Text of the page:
2014 Annual Lecture with Noam Cook
Today we post a video of last year’s Town and Regional Planning Annual Lecture, “Natural, Artefactual and Human Systems – A look at California’s Bay Delta Conservation Plan” given by Professor Noam Cook on 8 May 2014.
Below is Professor Cook’s abstract for the talk:
The world in which we live and the way we live our lives are now utterly dependent upon growing networks of interdependent systems. These systems themselves face increasing threats to their stability and sustainability, especially from the escalating demands we make of them.
The fields of planning and public policy are in a centrally influential position to foster theories and practices that support the design of systems that function both more effectively and more responsibly.
In keeping with this, building on the work of Sir Geoffrey Vickers, I argue for the need to recognise three distinct kinds of systems: natural, artefactual and human. Each of these has unique requirements for its own stability and sustainability. The effective interdependent functioning of all three, in turn, is dependent upon the degree to which each is stable and sustainable.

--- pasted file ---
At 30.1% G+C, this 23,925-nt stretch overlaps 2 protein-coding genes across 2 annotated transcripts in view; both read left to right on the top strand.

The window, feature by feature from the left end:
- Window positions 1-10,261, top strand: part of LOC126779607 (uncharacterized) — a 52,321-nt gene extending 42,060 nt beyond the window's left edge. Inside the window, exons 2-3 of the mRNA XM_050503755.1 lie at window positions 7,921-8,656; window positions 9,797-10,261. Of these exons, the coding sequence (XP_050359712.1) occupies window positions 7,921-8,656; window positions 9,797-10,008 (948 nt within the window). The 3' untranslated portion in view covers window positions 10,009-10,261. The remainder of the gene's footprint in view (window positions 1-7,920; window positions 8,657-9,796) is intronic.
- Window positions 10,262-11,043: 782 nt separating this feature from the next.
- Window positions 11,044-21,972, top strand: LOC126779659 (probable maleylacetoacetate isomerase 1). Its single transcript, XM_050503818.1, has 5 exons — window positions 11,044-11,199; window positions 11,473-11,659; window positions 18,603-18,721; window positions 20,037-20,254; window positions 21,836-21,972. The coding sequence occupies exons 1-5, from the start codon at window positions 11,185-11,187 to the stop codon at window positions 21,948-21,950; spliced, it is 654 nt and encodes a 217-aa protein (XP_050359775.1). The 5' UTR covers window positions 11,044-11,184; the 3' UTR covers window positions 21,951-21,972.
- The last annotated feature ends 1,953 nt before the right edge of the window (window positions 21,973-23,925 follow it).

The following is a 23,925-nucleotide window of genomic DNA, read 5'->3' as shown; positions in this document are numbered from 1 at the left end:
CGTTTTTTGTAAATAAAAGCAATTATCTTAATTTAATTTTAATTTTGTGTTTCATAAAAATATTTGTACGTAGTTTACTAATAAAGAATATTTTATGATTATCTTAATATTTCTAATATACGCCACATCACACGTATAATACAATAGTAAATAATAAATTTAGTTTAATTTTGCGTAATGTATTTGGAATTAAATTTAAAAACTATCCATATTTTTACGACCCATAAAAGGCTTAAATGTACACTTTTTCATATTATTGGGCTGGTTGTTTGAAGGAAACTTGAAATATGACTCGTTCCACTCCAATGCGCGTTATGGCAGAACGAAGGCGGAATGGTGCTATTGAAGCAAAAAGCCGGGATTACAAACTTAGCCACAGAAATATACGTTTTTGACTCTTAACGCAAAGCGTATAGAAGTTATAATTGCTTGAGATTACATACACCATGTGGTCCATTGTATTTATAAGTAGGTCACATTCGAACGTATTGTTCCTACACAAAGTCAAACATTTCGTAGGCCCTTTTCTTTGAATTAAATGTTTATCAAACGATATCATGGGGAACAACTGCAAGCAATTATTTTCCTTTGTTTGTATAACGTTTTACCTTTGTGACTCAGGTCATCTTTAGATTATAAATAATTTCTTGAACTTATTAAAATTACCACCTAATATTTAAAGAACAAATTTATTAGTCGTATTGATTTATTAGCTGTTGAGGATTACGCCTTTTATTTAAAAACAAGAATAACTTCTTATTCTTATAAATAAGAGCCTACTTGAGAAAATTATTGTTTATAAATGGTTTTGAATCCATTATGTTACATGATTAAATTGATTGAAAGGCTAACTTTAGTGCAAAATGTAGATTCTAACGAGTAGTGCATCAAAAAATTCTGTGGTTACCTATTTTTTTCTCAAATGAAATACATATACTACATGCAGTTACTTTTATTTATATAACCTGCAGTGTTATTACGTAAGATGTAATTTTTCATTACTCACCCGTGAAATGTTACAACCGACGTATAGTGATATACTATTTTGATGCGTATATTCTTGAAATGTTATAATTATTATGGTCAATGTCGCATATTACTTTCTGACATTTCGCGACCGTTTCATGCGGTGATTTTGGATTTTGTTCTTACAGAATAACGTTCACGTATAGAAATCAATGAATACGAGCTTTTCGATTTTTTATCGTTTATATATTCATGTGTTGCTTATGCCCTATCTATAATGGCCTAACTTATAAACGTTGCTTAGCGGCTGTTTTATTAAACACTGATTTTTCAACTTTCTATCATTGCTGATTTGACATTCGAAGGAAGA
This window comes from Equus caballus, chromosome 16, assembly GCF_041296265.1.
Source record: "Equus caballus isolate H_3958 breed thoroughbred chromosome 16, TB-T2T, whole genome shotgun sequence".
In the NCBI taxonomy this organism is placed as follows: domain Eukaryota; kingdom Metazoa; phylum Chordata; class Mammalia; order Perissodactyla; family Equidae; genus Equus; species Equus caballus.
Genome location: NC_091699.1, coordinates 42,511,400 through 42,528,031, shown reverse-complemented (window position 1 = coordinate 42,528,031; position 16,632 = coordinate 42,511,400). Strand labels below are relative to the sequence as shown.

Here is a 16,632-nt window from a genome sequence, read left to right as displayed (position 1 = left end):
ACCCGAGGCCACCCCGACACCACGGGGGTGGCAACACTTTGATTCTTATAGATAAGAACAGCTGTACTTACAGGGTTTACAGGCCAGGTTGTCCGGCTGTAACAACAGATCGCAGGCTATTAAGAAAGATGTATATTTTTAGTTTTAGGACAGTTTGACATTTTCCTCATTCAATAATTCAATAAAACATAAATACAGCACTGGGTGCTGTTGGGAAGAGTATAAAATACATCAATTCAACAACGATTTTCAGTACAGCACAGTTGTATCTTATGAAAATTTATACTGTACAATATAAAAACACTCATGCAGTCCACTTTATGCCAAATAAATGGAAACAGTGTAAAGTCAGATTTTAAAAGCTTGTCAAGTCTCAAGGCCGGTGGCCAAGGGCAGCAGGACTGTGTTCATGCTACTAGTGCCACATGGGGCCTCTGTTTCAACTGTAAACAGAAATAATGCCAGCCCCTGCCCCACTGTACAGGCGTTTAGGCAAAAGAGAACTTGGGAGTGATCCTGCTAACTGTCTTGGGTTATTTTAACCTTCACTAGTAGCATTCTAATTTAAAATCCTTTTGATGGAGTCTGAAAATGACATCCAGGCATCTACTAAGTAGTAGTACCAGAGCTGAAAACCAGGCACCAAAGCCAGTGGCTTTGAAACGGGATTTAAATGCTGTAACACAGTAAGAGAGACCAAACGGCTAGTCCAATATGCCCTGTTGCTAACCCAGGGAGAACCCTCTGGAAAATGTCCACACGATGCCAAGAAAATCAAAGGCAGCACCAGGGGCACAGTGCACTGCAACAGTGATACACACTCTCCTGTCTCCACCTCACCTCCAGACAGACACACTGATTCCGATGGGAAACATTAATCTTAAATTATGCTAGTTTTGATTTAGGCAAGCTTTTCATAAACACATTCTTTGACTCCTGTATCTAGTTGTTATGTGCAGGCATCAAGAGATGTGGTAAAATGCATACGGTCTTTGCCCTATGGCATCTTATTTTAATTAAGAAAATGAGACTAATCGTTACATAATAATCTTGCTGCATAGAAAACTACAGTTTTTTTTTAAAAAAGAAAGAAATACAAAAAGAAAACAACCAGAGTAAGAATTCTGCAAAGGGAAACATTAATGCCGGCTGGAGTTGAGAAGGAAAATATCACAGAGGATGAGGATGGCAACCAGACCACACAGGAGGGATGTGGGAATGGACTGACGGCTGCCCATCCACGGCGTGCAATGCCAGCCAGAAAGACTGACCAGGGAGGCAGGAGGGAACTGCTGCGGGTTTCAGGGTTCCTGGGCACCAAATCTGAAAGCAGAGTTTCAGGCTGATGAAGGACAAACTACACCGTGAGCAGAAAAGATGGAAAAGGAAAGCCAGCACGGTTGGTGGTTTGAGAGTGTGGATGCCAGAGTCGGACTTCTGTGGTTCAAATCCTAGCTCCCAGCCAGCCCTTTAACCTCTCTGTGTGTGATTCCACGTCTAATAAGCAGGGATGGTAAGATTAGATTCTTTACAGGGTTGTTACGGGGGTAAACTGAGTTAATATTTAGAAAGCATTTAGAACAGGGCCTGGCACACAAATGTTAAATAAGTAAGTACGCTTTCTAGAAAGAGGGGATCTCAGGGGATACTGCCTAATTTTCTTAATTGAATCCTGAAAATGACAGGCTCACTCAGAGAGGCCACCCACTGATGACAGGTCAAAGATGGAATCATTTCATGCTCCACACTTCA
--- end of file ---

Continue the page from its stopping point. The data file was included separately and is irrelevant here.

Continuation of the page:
I illustrate these points with the case of a massive multi-year, multi-billion dollar public water project in California, currently in the planning stage, that will have far-reaching impact on the environmental, economic, and social future of the state.